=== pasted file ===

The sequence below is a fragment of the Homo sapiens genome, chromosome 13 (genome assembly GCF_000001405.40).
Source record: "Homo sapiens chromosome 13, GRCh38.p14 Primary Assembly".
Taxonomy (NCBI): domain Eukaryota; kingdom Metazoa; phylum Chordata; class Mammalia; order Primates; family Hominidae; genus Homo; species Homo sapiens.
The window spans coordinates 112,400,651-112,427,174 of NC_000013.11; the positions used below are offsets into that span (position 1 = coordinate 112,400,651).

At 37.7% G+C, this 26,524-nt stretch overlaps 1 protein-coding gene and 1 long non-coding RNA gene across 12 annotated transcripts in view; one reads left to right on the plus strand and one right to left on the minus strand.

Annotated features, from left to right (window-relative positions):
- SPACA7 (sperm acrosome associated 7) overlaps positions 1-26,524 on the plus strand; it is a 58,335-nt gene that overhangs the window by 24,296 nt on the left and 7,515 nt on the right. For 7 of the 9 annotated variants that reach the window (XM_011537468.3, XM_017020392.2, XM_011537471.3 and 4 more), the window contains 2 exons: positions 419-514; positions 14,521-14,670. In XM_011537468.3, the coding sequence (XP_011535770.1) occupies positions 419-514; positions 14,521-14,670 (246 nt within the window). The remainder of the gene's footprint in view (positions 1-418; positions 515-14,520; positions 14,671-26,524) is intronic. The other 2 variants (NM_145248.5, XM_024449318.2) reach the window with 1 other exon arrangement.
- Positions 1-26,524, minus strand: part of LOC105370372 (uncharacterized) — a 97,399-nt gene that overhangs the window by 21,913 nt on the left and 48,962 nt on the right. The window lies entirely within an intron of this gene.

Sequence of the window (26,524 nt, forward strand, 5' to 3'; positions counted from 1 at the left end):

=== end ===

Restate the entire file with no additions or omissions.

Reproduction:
The sequence below is a fragment of the Homo sapiens genome, chromosome 13 (genome assembly GCF_000001405.40).
Source record: "Homo sapiens chromosome 13, GRCh38.p14 Primary Assembly".
Taxonomy (NCBI): domain Eukaryota; kingdom Metazoa; phylum Chordata; class Mammalia; order Primates; family Hominidae; genus Homo; species Homo sapiens.
The window spans coordinates 112,400,651-112,427,174 of NC_000013.11; the positions used below are offsets into that span (position 1 = coordinate 112,400,651).

At 37.7% G+C, this 26,524-nt stretch overlaps 1 protein-coding gene and 1 long non-coding RNA gene across 12 annotated transcripts in view; one reads left to right on the plus strand and one right to left on the minus strand.

Annotated features, from left to right (window-relative positions):
- SPACA7 (sperm acrosome associated 7) overlaps positions 1-26,524 on the plus strand; it is a 58,335-nt gene that overhangs the window by 24,296 nt on the left and 7,515 nt on the right. For 7 of the 9 annotated variants that reach the window (XM_011537468.3, XM_017020392.2, XM_011537471.3 and 4 more), the window contains 2 exons: positions 419-514; positions 14,521-14,670. In XM_011537468.3, the coding sequence (XP_011535770.1) occupies positions 419-514; positions 14,521-14,670 (246 nt within the window). The remainder of the gene's footprint in view (positions 1-418; positions 515-14,520; positions 14,671-26,524) is intronic. The other 2 variants (NM_145248.5, XM_024449318.2) reach the window with 1 other exon arrangement.
- Positions 1-26,524, minus strand: part of LOC105370372 (uncharacterized) — a 97,399-nt gene that overhangs the window by 21,913 nt on the left and 48,962 nt on the right. The window lies entirely within an intron of this gene.

Sequence of the window (26,524 nt, forward strand, 5' to 3'; positions counted from 1 at the left end):